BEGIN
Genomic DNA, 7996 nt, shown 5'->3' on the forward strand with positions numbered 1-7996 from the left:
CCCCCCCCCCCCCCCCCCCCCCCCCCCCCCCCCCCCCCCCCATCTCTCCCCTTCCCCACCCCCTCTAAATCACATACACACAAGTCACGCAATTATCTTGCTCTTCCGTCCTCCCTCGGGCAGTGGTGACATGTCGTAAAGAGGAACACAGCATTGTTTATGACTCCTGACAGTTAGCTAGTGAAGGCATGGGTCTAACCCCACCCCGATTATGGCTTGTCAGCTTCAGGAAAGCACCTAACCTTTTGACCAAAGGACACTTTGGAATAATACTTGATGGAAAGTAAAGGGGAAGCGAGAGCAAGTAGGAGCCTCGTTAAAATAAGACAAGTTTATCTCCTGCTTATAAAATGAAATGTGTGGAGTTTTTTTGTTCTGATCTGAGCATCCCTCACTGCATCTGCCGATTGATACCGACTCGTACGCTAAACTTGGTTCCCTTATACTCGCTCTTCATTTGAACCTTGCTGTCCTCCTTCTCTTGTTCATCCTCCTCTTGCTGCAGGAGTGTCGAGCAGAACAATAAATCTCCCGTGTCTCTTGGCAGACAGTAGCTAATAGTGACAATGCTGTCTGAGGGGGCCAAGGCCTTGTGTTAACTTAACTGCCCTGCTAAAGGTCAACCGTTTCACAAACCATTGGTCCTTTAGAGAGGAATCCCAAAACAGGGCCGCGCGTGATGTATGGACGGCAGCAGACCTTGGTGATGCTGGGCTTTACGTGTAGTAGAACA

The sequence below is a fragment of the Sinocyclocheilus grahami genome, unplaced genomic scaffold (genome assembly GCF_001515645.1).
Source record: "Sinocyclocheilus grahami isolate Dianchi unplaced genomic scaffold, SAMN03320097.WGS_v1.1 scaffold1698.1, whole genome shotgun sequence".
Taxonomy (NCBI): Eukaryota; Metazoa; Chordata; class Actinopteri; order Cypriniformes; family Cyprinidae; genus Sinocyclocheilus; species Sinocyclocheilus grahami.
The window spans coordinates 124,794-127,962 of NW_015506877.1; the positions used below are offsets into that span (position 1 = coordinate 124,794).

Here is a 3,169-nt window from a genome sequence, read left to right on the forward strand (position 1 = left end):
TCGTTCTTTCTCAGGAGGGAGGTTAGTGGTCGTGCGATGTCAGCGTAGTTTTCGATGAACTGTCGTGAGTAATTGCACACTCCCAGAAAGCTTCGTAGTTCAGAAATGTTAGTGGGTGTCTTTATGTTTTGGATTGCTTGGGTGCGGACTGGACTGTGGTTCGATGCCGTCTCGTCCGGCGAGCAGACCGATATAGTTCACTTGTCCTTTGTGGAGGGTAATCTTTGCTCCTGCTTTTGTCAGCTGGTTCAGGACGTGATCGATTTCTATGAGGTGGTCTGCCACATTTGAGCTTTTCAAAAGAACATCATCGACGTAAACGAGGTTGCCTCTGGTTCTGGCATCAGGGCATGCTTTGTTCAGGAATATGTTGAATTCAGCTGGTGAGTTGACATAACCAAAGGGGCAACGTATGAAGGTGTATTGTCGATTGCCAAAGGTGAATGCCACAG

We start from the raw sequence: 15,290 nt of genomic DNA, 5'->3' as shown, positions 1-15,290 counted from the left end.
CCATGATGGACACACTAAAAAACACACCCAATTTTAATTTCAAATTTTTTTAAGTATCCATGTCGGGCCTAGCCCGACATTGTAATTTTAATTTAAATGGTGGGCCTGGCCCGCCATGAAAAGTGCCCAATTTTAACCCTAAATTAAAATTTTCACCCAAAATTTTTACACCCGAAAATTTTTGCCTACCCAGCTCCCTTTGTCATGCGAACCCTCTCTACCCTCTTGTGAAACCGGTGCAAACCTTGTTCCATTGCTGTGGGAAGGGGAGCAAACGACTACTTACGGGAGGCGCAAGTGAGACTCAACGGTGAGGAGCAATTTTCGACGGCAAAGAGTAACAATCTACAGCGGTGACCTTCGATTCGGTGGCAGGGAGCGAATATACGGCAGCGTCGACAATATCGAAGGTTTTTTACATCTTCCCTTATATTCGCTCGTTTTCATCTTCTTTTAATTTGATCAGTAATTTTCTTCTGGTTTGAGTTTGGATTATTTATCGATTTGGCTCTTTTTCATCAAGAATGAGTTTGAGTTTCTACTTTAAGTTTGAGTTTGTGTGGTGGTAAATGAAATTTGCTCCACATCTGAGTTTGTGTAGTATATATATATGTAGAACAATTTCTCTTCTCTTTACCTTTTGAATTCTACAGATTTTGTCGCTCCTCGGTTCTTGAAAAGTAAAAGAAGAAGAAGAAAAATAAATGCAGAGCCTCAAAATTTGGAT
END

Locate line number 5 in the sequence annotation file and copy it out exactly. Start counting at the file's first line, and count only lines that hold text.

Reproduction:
Taxonomy (NCBI): Eukaryota; Metazoa; Chordata; class Actinopteri; order Cypriniformes; family Cyprinidae; genus Sinocyclocheilus; species Sinocyclocheilus grahami.